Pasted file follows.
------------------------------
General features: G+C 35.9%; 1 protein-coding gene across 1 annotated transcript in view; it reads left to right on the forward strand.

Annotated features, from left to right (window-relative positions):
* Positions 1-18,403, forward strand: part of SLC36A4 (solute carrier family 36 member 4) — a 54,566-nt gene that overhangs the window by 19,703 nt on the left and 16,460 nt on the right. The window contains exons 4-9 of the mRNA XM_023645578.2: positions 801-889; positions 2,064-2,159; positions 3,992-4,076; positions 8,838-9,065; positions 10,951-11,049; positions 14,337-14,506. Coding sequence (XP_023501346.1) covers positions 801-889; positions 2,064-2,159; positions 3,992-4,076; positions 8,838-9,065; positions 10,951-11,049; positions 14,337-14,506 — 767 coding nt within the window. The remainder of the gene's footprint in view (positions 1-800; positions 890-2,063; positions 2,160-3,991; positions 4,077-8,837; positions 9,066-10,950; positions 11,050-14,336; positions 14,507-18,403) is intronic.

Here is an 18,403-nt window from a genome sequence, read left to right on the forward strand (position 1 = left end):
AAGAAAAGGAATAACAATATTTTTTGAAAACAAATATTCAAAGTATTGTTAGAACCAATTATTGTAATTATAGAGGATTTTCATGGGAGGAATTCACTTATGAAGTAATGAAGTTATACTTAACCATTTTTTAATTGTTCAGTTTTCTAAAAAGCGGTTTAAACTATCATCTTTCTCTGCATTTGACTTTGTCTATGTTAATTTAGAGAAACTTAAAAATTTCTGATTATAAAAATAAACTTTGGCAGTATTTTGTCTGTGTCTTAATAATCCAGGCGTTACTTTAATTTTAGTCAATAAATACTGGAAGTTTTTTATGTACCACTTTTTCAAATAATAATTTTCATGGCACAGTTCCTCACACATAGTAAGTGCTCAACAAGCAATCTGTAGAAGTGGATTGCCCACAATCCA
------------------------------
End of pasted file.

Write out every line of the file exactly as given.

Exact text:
General features: G+C 35.9%; 1 protein-coding gene across 1 annotated transcript in view; it reads left to right on the forward strand.

Annotated features, from left to right (window-relative positions):
* Positions 1-18,403, forward strand: part of SLC36A4 (solute carrier family 36 member 4) — a 54,566-nt gene that overhangs the window by 19,703 nt on the left and 16,460 nt on the right. The window contains exons 4-9 of the mRNA XM_023645578.2: positions 801-889; positions 2,064-2,159; positions 3,992-4,076; positions 8,838-9,065; positions 10,951-11,049; positions 14,337-14,506. Coding sequence (XP_023501346.1) covers positions 801-889; positions 2,064-2,159; positions 3,992-4,076; positions 8,838-9,065; positions 10,951-11,049; positions 14,337-14,506 — 767 coding nt within the window. The remainder of the gene's footprint in view (positions 1-800; positions 890-2,063; positions 2,160-3,991; positions 4,077-8,837; positions 9,066-10,950; positions 11,050-14,336; positions 14,507-18,403) is intronic.

Here is an 18,403-nt window from a genome sequence, read left to right on the forward strand (position 1 = left end):
AAGAAAAGGAATAACAATATTTTTTGAAAACAAATATTCAAAGTATTGTTAGAACCAATTATTGTAATTATAGAGGATTTTCATGGGAGGAATTCACTTATGAAGTAATGAAGTTATACTTAACCATTTTTTAATTGTTCAGTTTTCTAAAAAGCGGTTTAAACTATCATCTTTCTCTGCATTTGACTTTGTCTATGTTAATTTAGAGAAACTTAAAAATTTCTGATTATAAAAATAAACTTTGGCAGTATTTTGTCTGTGTCTTAATAATCCAGGCGTTACTTTAATTTTAGTCAATAAATACTGGAAGTTTTTTATGTACCACTTTTTCAAATAATAATTTTCATGGCACAGTTCCTCACACATAGTAAGTGCTCAACAAGCAATCTGTAGAAGTGGATTGCCCACAATCCA